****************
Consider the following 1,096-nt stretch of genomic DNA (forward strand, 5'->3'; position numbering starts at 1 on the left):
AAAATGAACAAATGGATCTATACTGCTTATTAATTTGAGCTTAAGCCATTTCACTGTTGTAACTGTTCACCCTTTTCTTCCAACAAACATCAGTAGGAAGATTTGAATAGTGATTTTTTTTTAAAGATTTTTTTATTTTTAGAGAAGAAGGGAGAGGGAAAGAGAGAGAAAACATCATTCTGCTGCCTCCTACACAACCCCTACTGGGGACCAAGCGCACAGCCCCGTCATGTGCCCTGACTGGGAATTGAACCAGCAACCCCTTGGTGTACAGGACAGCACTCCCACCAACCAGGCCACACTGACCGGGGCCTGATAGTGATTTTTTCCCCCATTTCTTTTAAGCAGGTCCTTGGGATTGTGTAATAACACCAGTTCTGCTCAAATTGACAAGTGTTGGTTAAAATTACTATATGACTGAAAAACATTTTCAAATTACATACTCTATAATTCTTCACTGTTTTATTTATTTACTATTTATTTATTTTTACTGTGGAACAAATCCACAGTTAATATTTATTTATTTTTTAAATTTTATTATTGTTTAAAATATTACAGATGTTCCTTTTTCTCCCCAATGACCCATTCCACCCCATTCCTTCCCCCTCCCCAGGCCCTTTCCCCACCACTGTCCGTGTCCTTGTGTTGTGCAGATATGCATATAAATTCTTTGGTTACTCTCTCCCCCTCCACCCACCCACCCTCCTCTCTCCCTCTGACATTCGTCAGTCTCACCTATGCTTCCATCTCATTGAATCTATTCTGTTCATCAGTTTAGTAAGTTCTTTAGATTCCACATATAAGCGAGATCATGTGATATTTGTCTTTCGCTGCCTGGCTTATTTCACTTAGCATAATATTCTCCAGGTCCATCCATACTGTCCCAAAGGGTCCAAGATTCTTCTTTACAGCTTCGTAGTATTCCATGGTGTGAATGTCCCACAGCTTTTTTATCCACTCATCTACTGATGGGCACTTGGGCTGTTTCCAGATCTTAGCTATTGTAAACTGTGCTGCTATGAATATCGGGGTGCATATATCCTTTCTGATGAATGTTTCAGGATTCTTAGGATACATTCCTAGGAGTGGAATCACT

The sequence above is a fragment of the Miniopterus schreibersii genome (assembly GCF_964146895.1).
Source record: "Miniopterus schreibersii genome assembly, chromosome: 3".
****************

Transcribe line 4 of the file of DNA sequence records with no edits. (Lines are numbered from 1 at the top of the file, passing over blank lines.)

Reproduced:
Source record: "Miniopterus schreibersii genome assembly, chromosome: 3".